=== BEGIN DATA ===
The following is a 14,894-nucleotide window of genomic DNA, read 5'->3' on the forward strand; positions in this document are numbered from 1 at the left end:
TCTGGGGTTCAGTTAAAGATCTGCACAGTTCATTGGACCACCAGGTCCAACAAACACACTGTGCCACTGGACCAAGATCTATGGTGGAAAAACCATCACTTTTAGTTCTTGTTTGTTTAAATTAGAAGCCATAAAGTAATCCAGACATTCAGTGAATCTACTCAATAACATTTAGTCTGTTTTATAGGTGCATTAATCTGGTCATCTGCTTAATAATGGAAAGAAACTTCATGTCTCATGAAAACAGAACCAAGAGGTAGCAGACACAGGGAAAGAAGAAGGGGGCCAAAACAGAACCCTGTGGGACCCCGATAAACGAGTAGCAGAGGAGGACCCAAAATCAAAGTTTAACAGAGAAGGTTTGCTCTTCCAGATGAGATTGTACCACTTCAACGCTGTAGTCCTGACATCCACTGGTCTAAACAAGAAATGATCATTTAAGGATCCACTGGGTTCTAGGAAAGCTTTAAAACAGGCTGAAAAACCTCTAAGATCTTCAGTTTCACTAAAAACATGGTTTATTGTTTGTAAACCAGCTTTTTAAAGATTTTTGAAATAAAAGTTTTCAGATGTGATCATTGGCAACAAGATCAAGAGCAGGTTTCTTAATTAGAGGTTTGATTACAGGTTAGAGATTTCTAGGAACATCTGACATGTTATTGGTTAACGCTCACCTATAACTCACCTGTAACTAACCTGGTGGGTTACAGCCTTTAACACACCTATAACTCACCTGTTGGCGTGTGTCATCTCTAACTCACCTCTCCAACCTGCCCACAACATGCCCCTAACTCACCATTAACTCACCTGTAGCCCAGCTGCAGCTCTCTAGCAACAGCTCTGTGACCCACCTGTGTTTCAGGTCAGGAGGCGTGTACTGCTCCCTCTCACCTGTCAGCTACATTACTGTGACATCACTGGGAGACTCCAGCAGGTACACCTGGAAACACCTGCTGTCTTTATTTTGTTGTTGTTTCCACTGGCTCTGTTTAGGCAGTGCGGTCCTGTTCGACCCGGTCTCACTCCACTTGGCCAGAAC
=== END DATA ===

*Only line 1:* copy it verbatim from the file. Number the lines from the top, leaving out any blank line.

The following is a 14,894-nucleotide window of genomic DNA, read 5'->3' on the forward strand; positions in this document are numbered from 1 at the left end: